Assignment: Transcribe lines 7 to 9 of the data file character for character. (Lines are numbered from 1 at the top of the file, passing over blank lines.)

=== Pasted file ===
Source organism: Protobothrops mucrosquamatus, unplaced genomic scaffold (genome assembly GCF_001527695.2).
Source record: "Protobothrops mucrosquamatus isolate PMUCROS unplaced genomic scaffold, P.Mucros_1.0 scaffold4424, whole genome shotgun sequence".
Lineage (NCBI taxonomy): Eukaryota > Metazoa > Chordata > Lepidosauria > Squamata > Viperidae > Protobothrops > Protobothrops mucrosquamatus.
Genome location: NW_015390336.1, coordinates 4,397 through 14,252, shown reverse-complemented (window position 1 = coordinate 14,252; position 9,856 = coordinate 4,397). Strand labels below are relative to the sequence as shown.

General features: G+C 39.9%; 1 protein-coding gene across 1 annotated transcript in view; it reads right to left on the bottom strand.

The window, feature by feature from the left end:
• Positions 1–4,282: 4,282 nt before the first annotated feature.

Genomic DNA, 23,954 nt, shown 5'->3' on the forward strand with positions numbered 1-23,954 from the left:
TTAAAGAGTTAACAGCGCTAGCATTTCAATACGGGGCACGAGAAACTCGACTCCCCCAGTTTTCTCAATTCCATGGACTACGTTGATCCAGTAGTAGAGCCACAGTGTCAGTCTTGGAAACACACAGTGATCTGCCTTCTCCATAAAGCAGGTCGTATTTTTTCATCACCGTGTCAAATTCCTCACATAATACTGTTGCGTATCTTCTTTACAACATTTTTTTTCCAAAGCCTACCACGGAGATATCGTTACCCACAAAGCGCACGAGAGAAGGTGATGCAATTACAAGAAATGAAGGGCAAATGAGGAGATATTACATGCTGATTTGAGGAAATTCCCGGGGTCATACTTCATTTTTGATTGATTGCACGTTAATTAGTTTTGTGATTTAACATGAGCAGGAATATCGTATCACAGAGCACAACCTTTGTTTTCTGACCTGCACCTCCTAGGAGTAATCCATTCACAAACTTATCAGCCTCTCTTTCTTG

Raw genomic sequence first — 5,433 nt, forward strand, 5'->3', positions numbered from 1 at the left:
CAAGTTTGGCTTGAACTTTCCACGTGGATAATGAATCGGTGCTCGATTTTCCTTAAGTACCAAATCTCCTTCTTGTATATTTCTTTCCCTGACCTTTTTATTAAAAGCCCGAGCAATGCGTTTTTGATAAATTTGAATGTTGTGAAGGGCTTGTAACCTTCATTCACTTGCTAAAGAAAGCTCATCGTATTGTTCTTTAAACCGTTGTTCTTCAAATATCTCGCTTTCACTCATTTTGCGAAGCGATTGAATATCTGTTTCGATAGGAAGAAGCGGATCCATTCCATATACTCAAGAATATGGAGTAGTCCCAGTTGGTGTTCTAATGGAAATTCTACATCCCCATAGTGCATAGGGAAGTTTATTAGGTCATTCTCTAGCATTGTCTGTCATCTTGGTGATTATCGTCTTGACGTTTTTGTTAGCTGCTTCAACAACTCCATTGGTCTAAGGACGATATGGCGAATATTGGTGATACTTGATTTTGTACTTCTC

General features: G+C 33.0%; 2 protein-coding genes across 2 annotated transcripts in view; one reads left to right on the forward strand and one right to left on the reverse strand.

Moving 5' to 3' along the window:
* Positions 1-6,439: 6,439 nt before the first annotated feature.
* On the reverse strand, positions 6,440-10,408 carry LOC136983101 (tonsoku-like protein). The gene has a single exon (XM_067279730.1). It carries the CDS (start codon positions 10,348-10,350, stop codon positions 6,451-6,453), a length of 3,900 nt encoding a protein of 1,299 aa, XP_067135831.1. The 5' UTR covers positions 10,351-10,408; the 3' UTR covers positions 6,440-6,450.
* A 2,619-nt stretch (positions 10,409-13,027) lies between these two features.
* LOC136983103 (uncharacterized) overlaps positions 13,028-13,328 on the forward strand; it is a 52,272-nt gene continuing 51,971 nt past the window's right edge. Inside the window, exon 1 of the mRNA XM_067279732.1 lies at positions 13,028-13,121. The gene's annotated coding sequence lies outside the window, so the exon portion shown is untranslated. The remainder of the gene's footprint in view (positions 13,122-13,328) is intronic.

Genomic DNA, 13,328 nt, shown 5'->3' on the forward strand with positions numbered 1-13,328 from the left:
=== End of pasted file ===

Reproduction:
• Positions 1–4,282: 4,282 nt before the first annotated feature.

Genomic DNA, 23,954 nt, shown 5'->3' on the forward strand with positions numbered 1-23,954 from the left:
TTAAAGAGTTAACAGCGCTAGCATTTCAATACGGGGCACGAGAAACTCGACTCCCCCAGTTTTCTCAATTCCATGGACTACGTTGATCCAGTAGTAGAGCCACAGTGTCAGTCTTGGAAACACACAGTGATCTGCCTTCTCCATAAAGCAGGTCGTATTTTTTCATCACCGTGTCAAATTCCTCACATAATACTGTTGCGTATCTTCTTTACAACATTTTTTTTCCAAAGCCTACCACGGAGATATCGTTACCCACAAAGCGCACGAGAGAAGGTGATGCAATTACAAGAAATGAAGGGCAAATGAGGAGATATTACATGCTGATTTGAGGAAATTCCCGGGGTCATACTTCATTTTTGATTGATTGCACGTTAATTAGTTTTGTGATTTAACATGAGCAGGAATATCGTATCACAGAGCACAACCTTTGTTTTCTGACCTGCACCTCCTAGGAGTAATCCATTCACAAACTTATCAGCCTCTCTTTCTTG